inter-, intero-

(Latin: between; among, mutually, together; on the inside, internal)

Although abstracted from the many compounds in which it entered English, the form inter- was not generally considered a living prefix in English until the 1400s.

During the later period of Middle English many words borrowed in the Old and Middle French forms entre-, enter- began to be consciously respelled with Latin inter-; although vestiges of the older French borrowings are found in entertain and enterprise.

The living prefix inter- is now freely added to almost any element in English to create such formations with the meaning of "between" and "among". The words formed by intra- are closely related to this inter- prefix; in fact, they both apparently came from the same Latin source.

—Based on information from Barnhart Dictionary of Etymology
interrogatorily (adverb), more interrogatorily, most interrogatorily
A reference to requesting facts or asking for information: The clerk interrogatorily turned to the customer asking if there was anything else he could do to help her.

The mother interrogatorily looked at her son and asked how school was today.

interrogatory (s) (noun), interrogatories (pl)
1. A formal or written issue usually requiring an answer under oath; such as, that of a witness in a court trial: Judge Evans made several interrogatories of the witness after the lawyers had asked their questions.
2. A query or a series of queries: The job applicant completed the interrogatories that were indicated on the application form.
interrogatory (adjective), more interrogatory, most interrogatory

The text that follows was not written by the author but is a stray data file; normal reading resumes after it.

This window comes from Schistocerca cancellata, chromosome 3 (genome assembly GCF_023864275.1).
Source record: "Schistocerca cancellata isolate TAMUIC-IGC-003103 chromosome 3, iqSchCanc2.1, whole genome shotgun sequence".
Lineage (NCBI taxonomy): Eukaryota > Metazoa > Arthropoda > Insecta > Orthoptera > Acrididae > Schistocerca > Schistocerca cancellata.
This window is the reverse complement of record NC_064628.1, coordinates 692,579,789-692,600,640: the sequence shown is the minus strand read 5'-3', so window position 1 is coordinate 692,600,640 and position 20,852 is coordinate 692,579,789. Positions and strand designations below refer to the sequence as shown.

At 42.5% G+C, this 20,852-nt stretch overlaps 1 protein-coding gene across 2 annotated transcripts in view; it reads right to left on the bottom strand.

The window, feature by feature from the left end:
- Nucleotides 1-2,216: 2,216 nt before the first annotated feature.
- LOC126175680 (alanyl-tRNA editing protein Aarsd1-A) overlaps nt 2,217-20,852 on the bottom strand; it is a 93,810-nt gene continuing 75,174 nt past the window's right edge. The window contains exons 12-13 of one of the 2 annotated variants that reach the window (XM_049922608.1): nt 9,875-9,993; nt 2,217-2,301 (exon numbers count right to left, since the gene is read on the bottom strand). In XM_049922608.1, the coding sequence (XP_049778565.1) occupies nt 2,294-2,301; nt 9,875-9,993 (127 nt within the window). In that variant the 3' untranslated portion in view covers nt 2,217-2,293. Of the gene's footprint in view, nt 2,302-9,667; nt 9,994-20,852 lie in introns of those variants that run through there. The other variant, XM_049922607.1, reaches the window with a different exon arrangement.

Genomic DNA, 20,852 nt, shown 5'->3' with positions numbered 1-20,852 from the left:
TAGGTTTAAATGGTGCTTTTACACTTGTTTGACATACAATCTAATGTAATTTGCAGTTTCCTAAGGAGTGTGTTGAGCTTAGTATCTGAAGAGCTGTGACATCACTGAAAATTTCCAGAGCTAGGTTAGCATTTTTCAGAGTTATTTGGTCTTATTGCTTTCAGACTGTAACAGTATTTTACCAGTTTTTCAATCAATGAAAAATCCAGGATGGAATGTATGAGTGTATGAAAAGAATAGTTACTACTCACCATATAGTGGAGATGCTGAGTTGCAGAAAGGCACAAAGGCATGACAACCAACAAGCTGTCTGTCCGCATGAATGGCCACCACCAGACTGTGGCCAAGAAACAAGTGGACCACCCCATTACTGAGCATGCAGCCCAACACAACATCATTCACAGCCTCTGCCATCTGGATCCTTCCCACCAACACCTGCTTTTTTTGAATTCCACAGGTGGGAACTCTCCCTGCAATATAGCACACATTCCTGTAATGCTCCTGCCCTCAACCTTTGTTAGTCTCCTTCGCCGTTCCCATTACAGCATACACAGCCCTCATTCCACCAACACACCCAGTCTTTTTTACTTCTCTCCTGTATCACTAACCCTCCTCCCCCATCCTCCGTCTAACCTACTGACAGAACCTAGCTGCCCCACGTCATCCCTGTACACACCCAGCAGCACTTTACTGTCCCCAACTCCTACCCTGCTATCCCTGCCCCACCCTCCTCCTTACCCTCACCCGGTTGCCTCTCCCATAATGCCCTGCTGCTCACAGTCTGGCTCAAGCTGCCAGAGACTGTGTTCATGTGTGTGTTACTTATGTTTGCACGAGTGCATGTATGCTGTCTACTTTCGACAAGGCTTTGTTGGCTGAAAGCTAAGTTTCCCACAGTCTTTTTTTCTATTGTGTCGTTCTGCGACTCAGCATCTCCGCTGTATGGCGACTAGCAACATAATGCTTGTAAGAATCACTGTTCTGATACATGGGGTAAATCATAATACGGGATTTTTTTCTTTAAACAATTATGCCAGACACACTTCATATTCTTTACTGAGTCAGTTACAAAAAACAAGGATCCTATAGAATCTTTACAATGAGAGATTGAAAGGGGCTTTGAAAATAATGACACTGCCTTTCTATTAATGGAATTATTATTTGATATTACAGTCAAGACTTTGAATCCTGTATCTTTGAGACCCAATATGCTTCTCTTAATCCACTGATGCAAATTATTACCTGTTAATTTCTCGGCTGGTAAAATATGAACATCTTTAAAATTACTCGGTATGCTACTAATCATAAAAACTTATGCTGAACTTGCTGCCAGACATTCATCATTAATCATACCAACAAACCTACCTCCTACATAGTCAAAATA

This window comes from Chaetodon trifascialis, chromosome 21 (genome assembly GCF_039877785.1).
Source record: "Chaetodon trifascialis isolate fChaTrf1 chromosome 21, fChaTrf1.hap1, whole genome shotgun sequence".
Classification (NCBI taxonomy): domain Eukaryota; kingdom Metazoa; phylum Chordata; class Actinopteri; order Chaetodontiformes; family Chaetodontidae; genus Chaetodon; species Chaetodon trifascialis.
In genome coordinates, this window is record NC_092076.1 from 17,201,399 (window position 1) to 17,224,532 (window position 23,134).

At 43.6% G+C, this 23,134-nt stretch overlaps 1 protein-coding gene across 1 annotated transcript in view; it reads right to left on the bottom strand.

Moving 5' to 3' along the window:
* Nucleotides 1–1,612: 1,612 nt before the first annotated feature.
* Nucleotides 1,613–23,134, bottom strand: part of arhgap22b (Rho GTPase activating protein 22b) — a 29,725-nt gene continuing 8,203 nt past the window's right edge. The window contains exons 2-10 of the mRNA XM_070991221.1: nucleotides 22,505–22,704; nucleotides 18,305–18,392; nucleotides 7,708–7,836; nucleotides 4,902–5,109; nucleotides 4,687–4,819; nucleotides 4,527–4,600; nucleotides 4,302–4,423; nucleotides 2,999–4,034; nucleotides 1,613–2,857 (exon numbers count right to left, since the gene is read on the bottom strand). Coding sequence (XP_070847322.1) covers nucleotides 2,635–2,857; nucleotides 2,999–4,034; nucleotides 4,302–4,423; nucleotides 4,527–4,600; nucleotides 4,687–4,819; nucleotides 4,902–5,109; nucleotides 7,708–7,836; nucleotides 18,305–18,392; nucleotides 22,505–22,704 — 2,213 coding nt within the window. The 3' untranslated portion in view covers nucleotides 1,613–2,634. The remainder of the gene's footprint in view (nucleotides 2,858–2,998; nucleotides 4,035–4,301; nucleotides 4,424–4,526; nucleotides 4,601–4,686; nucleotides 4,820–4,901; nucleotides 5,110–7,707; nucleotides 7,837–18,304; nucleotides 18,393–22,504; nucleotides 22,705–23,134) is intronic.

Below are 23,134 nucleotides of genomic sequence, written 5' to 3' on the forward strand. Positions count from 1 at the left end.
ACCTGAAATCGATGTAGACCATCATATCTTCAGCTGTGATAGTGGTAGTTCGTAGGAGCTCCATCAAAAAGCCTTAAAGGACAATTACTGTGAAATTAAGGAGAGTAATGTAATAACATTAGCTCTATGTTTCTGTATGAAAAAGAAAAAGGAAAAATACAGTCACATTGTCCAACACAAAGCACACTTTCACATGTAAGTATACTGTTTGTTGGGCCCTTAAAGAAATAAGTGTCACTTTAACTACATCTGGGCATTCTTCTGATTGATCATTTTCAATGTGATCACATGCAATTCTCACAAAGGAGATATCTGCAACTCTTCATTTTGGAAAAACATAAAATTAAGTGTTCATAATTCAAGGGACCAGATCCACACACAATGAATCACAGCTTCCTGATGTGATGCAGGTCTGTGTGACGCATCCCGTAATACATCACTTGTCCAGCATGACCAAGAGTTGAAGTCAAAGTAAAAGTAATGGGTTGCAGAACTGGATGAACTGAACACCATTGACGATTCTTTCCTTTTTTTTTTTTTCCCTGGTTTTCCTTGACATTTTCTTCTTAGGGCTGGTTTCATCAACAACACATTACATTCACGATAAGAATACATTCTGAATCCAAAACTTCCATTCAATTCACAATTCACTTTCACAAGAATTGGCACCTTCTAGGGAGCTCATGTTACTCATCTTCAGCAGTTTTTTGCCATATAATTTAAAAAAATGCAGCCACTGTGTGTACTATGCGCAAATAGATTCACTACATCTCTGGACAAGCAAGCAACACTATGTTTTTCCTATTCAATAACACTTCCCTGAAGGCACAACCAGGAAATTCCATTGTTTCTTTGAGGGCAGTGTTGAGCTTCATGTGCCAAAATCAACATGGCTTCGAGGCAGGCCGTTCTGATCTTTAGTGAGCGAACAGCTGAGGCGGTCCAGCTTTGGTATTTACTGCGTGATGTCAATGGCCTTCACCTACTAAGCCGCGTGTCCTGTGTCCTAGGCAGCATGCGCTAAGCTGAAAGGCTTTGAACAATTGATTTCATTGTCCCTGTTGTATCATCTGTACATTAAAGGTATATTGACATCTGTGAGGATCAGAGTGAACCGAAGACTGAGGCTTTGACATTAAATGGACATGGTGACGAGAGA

A formal systematic inquiry; especially, a formal examination of a witness in a court of law: The lawyer, Mr. Younge, used interrogatory statements about what happened at the robbery in the store.
interrupt, interrupts; interrupted; interrupting (nouns)
1. To cause or to make a break in the continuity or uniformity of (a course, process, condition, etc.): "The classes in the school were interrupted by an emergency announcement that the building had to be evacuated immediately."
2. To break off or cause to cease (stop), as in the middle of something: "He interrupted his work to answer the phone."
3. To stop (a person) in the midst of doing or saying something; especially, by an interjected remark: "May I interrupt you to comment on your last remark?"
interrupter (s), interrupters (pl) (nouns)
interruption (s), interruptions (pl) (nouns)
1. An act or instance of interrupting.
2. The state or action of being interrupted.
3. Something that interrupts.
4. Cessation; intermission.
interruptive (adjective)
interruptively (adverb)
interscholastic (adjective), more interscholastic, most interscholastic
Pertaining to something that exists or takes place between or among schools: Some examples of interscholastic activities include sports events or other forms of competitions.
To write between lines or to interline.
1. An interval between earthquake activities.
2. Between one seismic action and another one.
intersomnial (adjective), more intersomnial, most intersomnial
1. A reference to some dreams that take place while sleeping: Albert recalled having occasional nightmares during his intersomnial experiences which sometimes caused him to wake up and have difficulty going back to sleep.
2. Etymology: from Latin inter, "among, between" + Latin somnium, "sleep".
intersomnious (adjective), more intersomnious, most intersomnious
Relating to periods of times between sleeping and waking up: Walter heard some sounds in the distance before he woke up because he thought he heard his mother calling his name during his intersomnious condition.

Related "together" units: com-; greg-; struct-.

Cross references of word families related directly, or indirectly, to: "internal organs, entrails, inside": ent-; enter-; fistul-; incret-; intra-; splanchn-; viscer-.